In March 2013, Schooling beat Ryan Lochte who is an 11-time Olympic medallist at the Speedo South Sectional Championships in Florida. Schooling times 54.71s to win the 100m fly final while Ryan came in second (55.20). Seven months after that, he later became the first athlete to be granted long-term deferment from National Service that let him to chase his dream of winning an Olympic medal at the 2016 Olympic Games.

Later that year during the Myanmar SEA Games, he succeed in winning himself six gold medals out of six events, setting four new Games records in the process.

His successful career did not only end there. He continued to rise when he managed to get a silver at the Commonwealth Games in Glasgow in July 2014. It was Singapore’s first swimming medal at the Commonwealth Games when Schooling managed to win in the 100m fly in a new national record time

Schooling with his parents.
(Photo source: http://newsok.com/article/feed/1057175)

of 51.69s. Two months later, he became the first Singaporean swimmer to win gold at the Asian Games in Incheon since Ang Peng Siong’s men’s 100m freestyle win at the 1982 Asian Games in New Delhi. Schooling set a new Asian Games record with 51.76s.

In March 2015, he won his first individual title at the prestigious NCAA Division 1 men’s swimming championships after clocking 44.51s in the men’s 100-yard (91.44m) fly. He set a new record than five-time Olympic medallist Ian Crocker’s (44.72) school mark set 11 years ago. He is named the NCAA top freshman swimmer.

Joseph Schooling is the first Olympic gold medallist in Singapore
(Photo source: https://swimswam.com/2017-sea-games-singaporean-showcase-of-schoolingandquahsiblings/)

Five months later, he created his own history by becoming the first Singaporean to win a medal at the World Championships when he finished third in the 100m fly in a new national record and Asian record time (50.96s).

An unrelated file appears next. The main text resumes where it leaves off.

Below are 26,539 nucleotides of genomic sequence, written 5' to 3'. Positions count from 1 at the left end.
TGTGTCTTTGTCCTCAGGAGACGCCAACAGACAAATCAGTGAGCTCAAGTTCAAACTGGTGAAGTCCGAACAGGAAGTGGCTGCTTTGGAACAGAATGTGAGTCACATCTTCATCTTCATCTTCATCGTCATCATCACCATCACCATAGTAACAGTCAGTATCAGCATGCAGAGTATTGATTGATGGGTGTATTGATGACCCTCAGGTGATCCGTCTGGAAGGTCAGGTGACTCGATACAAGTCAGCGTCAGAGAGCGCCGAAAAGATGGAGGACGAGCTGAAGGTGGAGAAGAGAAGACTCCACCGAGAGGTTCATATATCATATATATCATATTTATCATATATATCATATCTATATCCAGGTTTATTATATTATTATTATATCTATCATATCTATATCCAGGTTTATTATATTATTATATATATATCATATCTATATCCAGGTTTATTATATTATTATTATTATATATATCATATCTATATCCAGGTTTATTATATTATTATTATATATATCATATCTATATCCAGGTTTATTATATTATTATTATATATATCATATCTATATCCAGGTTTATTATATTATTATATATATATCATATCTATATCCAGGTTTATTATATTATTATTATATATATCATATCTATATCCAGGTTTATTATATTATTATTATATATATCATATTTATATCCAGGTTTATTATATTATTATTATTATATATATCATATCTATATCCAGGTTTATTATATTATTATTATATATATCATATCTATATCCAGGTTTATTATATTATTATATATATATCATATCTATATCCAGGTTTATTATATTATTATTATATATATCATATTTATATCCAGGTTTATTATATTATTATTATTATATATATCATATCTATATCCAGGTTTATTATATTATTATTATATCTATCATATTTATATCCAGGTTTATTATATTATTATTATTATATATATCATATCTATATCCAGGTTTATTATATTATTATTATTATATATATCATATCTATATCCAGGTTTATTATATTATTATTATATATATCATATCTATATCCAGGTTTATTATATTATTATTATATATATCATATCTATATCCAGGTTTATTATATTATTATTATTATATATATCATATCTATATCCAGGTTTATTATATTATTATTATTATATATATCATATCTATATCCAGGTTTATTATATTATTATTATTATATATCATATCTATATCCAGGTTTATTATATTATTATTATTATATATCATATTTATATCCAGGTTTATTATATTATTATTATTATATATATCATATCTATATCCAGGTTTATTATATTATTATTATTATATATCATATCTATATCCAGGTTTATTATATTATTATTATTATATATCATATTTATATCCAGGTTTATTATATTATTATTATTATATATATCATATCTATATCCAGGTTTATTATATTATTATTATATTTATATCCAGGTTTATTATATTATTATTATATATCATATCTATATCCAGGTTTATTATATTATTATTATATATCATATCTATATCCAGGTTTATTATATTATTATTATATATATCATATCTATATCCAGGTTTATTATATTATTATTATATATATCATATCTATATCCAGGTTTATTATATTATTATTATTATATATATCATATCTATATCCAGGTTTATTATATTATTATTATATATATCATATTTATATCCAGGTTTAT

Schooling once said that it would be his ultimate goal in life if he managed to win Olympic gold and race against his own idol, Michael Phelps in that final. And in the year of 2016, two months before the Olympics, he beat Phelps at the Austin Elite Invite. Schooling set a record in 51.58s in the 100m fly to take gold ahead of Phelps who finished second in 51.65s.

At the Rio Games, Schooling set a new Asian and national record of 50.83s during the 100m fly semi-finals to qualify himself for the final. His record is also the world’s fastest time during the year.

“Champions don’t make excuses”, Schooling used to say.
(Photo source: http://www.theindependent.sg/schooling-beats-his-own-50m-butterfly-record-places-1st-once-again-at-sea-games-2017/)

This year SEA Games witnessed Schooling setting a new SEA Games record at his first swim event, the 50m butterfly while successfully defending his 50m butterfly title at the National Aquatic Centre at Bukit Jalil, Kuala Lumpur.

Continue to strive, Schooling is indeed a perfect role model for anyone to look up to as someone who does not give up and always does the best that he can. Being a national swimmer is not easy as he represents the country and many people are rooting for him, thus creating a lot of expectations from everyone who supports him. However, he continues to do the best he can and does not let anyone, especially his parents down.


Please enter your comment!
Please enter your name here

eighty two + = eighty seven